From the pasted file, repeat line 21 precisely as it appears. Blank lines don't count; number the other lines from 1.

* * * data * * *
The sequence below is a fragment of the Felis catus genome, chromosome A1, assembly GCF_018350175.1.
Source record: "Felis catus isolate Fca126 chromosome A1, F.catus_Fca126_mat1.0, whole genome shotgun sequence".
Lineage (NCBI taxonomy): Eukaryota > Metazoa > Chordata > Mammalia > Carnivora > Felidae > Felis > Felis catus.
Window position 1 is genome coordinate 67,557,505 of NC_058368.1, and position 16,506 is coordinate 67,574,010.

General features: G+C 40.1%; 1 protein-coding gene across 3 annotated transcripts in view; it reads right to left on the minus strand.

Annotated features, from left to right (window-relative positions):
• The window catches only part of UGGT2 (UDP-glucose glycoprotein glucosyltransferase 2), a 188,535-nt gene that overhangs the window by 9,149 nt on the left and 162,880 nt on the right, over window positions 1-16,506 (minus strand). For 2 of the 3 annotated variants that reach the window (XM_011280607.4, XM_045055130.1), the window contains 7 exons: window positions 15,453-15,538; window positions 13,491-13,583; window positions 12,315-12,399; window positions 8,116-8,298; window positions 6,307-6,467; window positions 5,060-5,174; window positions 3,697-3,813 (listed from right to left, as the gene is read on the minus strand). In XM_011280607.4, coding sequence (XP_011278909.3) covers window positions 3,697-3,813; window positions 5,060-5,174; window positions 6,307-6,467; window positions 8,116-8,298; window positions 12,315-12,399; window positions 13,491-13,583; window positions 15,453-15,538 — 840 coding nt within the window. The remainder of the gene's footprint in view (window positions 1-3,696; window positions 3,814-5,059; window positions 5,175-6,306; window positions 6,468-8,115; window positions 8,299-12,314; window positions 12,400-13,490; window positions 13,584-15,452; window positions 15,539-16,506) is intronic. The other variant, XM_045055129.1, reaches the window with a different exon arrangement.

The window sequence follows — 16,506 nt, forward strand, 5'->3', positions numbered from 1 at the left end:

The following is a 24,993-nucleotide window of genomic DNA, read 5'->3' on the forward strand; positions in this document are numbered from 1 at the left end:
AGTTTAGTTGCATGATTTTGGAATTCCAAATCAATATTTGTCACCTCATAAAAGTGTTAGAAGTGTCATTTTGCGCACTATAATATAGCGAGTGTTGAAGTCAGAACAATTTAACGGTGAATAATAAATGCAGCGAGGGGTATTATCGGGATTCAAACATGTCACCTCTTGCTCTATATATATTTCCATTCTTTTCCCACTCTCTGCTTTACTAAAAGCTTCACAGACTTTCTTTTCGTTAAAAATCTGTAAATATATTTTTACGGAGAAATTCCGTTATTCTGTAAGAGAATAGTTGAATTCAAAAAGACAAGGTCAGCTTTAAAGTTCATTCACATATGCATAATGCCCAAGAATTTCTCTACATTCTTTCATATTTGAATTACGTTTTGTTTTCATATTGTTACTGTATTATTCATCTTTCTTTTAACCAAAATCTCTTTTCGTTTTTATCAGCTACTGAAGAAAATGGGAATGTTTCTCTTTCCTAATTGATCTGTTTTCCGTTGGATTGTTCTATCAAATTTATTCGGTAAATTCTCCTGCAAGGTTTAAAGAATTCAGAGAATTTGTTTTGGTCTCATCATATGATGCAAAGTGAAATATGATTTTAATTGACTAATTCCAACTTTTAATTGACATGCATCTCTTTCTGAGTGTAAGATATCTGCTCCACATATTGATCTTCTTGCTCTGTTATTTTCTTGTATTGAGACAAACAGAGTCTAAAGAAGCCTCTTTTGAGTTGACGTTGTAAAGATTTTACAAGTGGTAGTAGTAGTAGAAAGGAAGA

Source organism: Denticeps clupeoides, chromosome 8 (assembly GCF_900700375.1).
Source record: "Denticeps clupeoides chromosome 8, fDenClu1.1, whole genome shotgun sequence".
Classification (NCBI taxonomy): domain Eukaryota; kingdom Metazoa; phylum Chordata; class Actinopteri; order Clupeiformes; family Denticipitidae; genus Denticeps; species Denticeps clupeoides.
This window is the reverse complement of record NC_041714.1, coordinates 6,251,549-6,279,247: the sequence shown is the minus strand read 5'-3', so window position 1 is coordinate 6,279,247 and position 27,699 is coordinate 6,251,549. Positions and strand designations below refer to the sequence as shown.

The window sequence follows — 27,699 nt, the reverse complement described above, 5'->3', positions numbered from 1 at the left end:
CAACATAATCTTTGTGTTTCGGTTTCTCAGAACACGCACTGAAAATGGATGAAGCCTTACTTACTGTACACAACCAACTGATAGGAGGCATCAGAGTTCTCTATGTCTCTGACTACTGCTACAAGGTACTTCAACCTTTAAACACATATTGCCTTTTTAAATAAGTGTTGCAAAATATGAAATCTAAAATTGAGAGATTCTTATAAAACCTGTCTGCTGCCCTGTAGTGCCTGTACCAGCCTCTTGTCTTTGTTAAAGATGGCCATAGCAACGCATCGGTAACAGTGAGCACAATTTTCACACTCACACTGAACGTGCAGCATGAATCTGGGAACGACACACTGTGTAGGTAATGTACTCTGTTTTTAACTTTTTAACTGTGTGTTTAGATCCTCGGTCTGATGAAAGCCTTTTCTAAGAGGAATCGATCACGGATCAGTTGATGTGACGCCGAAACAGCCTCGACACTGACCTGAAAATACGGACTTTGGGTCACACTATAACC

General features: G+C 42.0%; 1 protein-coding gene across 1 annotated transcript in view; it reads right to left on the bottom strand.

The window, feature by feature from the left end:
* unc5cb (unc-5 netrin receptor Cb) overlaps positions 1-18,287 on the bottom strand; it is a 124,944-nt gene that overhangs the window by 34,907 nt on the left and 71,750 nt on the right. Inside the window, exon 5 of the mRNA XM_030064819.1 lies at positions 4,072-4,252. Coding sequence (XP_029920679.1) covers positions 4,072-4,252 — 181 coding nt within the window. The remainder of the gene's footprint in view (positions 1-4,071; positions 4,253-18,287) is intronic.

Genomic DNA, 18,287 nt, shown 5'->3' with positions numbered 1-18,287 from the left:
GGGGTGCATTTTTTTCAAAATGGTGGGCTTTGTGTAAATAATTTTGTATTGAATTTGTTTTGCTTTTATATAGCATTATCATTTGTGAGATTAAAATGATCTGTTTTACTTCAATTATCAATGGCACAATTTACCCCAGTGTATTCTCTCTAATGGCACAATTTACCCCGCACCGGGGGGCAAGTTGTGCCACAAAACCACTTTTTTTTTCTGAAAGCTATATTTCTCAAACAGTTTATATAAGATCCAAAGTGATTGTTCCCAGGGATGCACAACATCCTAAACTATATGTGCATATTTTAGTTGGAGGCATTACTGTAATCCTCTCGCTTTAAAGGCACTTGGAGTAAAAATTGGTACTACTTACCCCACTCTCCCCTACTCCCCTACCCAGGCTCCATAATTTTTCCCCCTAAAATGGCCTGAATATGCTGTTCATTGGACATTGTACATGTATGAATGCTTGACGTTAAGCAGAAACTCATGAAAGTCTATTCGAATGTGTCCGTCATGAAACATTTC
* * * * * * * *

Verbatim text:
GGGGTGCATTTTTTTCAAAATGGTGGGCTTTGTGTAAATAATTTTGTATTGAATTTGTTTTGCTTTTATATAGCATTATCATTTGTGAGATTAAAATGATCTGTTTTACTTCAATTATCAATGGCACAATTTACCCCAGTGTATTCTCTCTAATGGCACAATTTACCCCGCACCGGGGGGCAAGTTGTGCCACAAAACCACTTTTTTTTTCTGAAAGCTATATTTCTCAAACAGTTTATATAAGATCCAAAGTGATTGTTCCCAGGGATGCACAACATCCTAAACTATATGTGCATATTTTAGTTGGAGGCATTACTGTAATCCTCTCGCTTTAAAGGCACTTGGAGTAAAAATTGGTACTACTTACCCCACTCTCCCCTACTCCCCTACCCAGGCTCCATAATTTTTCCCCCTAAAATGGCCTGAATATGCTGTTCATTGGACATTGTACATGTATGAATGCTTGACGTTAAGCAGAAACTCATGAAAGTCTATTCGAATGTGTCCGTCATGAAACATTTC